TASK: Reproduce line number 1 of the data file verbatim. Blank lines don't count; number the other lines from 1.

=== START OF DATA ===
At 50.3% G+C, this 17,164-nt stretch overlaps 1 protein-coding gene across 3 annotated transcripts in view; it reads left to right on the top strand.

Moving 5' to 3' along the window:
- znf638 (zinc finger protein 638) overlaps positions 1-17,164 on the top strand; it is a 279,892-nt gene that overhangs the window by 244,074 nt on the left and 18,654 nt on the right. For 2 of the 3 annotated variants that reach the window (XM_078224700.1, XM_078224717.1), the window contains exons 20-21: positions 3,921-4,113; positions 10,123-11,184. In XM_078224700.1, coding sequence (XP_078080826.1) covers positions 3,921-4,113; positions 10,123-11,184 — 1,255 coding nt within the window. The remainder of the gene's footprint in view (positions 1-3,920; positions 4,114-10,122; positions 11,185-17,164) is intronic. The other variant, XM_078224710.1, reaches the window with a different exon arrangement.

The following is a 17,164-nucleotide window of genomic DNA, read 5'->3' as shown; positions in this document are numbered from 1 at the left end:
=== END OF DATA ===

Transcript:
At 50.3% G+C, this 17,164-nt stretch overlaps 1 protein-coding gene across 3 annotated transcripts in view; it reads left to right on the top strand.